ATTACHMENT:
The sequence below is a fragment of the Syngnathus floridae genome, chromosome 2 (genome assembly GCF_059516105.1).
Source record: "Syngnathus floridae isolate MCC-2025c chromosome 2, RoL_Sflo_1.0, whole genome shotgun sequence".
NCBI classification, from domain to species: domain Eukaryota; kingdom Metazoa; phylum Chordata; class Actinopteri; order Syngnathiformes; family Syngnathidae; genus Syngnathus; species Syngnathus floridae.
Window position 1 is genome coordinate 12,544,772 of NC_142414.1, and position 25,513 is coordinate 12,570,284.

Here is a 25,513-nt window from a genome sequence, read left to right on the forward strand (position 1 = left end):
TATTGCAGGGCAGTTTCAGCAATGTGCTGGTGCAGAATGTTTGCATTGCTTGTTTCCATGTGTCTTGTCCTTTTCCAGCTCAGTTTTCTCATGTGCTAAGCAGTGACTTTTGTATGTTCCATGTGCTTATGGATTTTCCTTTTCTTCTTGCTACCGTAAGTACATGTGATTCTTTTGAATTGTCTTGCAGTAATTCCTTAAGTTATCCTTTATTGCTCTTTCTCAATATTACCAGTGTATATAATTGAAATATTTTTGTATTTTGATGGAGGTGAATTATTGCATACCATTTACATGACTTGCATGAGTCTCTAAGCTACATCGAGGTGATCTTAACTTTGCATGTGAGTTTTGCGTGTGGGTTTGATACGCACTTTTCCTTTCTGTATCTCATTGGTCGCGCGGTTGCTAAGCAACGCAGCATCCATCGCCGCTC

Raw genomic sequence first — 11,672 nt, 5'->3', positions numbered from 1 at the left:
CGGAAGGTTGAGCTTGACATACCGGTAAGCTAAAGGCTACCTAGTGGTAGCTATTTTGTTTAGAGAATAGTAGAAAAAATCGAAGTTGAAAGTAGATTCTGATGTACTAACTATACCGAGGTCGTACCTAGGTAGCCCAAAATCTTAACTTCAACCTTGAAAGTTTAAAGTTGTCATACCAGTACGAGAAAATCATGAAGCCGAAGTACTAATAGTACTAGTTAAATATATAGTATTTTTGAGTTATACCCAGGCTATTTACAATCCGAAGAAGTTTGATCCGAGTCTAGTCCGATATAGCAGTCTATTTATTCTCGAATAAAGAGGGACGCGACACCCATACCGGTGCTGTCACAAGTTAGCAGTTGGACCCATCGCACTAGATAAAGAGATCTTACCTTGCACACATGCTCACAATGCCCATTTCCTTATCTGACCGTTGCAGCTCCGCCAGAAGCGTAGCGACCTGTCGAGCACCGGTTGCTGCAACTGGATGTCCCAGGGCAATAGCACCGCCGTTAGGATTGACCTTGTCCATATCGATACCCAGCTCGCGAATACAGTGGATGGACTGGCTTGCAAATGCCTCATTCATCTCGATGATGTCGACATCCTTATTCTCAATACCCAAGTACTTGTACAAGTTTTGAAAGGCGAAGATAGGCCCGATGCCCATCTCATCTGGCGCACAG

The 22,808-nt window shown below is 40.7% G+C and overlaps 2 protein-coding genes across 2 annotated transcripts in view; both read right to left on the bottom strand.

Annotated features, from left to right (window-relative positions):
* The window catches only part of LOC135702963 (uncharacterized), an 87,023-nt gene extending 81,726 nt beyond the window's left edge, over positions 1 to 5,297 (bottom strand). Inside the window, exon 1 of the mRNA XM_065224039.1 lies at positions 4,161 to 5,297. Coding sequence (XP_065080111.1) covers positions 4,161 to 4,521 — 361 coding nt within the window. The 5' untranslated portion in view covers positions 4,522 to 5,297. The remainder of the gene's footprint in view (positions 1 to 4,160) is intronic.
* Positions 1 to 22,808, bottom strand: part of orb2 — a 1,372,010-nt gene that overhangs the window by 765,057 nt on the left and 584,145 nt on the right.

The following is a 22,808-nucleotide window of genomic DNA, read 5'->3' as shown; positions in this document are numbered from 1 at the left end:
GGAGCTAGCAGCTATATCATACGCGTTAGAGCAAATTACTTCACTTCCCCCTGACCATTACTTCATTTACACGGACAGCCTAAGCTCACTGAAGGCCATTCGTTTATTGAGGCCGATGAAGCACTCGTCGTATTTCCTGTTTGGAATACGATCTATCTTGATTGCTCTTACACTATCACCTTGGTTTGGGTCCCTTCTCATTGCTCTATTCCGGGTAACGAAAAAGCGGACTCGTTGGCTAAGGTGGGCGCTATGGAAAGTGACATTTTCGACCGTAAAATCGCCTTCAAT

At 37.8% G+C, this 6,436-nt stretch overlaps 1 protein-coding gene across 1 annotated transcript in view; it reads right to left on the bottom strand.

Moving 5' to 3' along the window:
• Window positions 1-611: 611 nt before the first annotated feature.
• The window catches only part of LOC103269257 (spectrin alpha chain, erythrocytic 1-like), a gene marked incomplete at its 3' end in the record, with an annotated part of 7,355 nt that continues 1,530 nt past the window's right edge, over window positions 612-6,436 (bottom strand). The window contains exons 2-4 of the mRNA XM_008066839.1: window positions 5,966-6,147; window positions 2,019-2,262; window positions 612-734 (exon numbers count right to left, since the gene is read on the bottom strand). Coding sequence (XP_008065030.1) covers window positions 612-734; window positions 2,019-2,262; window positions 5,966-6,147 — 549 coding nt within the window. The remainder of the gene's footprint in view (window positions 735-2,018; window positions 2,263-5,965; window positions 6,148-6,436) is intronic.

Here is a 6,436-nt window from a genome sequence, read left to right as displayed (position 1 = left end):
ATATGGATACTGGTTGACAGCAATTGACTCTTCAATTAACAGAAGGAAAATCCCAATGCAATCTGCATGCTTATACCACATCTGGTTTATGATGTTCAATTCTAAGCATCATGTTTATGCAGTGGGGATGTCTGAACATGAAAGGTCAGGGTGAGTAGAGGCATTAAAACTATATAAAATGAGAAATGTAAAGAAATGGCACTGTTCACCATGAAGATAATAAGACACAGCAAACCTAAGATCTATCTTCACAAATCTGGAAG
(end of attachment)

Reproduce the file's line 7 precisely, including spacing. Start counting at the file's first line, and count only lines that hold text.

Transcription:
Raw genomic sequence first — 11,672 nt, 5'->3', positions numbered from 1 at the left: